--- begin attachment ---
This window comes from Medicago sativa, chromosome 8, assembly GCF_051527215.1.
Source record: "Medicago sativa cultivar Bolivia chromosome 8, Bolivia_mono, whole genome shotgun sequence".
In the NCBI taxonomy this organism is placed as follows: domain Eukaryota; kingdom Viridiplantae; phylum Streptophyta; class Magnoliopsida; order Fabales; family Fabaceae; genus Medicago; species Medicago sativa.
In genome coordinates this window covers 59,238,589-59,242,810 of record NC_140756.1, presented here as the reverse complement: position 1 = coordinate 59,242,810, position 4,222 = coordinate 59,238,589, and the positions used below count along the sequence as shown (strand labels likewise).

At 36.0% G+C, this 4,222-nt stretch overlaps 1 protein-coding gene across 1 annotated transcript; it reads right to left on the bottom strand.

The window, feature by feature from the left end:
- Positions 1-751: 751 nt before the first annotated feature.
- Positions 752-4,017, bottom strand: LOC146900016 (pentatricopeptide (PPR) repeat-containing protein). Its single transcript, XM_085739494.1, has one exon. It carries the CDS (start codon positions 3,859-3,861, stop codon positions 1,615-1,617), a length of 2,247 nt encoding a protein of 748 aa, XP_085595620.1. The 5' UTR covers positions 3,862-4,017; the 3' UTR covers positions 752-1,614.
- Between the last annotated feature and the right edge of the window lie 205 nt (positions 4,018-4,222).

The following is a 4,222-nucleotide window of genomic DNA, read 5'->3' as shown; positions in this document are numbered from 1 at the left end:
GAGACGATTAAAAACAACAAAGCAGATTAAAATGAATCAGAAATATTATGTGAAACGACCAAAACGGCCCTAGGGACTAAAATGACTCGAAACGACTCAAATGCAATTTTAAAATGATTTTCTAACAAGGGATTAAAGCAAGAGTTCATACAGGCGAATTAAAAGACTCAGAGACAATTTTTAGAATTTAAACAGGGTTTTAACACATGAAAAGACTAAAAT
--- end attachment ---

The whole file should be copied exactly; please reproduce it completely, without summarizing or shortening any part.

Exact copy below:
This window comes from Medicago sativa, chromosome 8, assembly GCF_051527215.1.
Source record: "Medicago sativa cultivar Bolivia chromosome 8, Bolivia_mono, whole genome shotgun sequence".
In the NCBI taxonomy this organism is placed as follows: domain Eukaryota; kingdom Viridiplantae; phylum Streptophyta; class Magnoliopsida; order Fabales; family Fabaceae; genus Medicago; species Medicago sativa.
In genome coordinates this window covers 59,238,589-59,242,810 of record NC_140756.1, presented here as the reverse complement: position 1 = coordinate 59,242,810, position 4,222 = coordinate 59,238,589, and the positions used below count along the sequence as shown (strand labels likewise).

At 36.0% G+C, this 4,222-nt stretch overlaps 1 protein-coding gene across 1 annotated transcript; it reads right to left on the bottom strand.

The window, feature by feature from the left end:
- Positions 1-751: 751 nt before the first annotated feature.
- Positions 752-4,017, bottom strand: LOC146900016 (pentatricopeptide (PPR) repeat-containing protein). Its single transcript, XM_085739494.1, has one exon. It carries the CDS (start codon positions 3,859-3,861, stop codon positions 1,615-1,617), a length of 2,247 nt encoding a protein of 748 aa, XP_085595620.1. The 5' UTR covers positions 3,862-4,017; the 3' UTR covers positions 752-1,614.
- Between the last annotated feature and the right edge of the window lie 205 nt (positions 4,018-4,222).

The following is a 4,222-nucleotide window of genomic DNA, read 5'->3' as shown; positions in this document are numbered from 1 at the left end:
GAGACGATTAAAAACAACAAAGCAGATTAAAATGAATCAGAAATATTATGTGAAACGACCAAAACGGCCCTAGGGACTAAAATGACTCGAAACGACTCAAATGCAATTTTAAAATGATTTTCTAACAAGGGATTAAAGCAAGAGTTCATACAGGCGAATTAAAAGACTCAGAGACAATTTTTAGAATTTAAACAGGGTTTTAACACATGAAAAGACTAAAAT